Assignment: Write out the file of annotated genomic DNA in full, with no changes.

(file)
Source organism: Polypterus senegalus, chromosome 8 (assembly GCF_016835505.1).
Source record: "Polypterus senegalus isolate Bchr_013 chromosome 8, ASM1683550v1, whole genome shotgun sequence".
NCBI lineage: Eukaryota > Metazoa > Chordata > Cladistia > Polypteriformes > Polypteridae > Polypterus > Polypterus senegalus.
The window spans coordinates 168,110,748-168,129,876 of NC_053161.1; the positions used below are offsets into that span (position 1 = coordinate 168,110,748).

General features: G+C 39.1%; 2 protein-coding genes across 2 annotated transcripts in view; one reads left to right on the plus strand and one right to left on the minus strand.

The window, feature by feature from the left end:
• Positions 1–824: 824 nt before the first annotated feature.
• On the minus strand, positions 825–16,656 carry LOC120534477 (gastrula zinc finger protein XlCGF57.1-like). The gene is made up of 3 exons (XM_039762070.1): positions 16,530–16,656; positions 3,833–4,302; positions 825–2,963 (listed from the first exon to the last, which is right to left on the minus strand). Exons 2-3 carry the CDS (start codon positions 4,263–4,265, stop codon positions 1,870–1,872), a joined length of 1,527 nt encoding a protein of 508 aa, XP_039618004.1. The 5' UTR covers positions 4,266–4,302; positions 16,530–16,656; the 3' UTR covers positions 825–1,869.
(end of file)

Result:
Source organism: Polypterus senegalus, chromosome 8 (assembly GCF_016835505.1).
Source record: "Polypterus senegalus isolate Bchr_013 chromosome 8, ASM1683550v1, whole genome shotgun sequence".
NCBI lineage: Eukaryota > Metazoa > Chordata > Cladistia > Polypteriformes > Polypteridae > Polypterus > Polypterus senegalus.
The window spans coordinates 168,110,748-168,129,876 of NC_053161.1; the positions used below are offsets into that span (position 1 = coordinate 168,110,748).

General features: G+C 39.1%; 2 protein-coding genes across 2 annotated transcripts in view; one reads left to right on the plus strand and one right to left on the minus strand.

The window, feature by feature from the left end:
• Positions 1–824: 824 nt before the first annotated feature.
• On the minus strand, positions 825–16,656 carry LOC120534477 (gastrula zinc finger protein XlCGF57.1-like). The gene is made up of 3 exons (XM_039762070.1): positions 16,530–16,656; positions 3,833–4,302; positions 825–2,963 (listed from the first exon to the last, which is right to left on the minus strand). Exons 2-3 carry the CDS (start codon positions 4,263–4,265, stop codon positions 1,870–1,872), a joined length of 1,527 nt encoding a protein of 508 aa, XP_039618004.1. The 5' UTR covers positions 4,266–4,302; positions 16,530–16,656; the 3' UTR covers positions 825–1,869.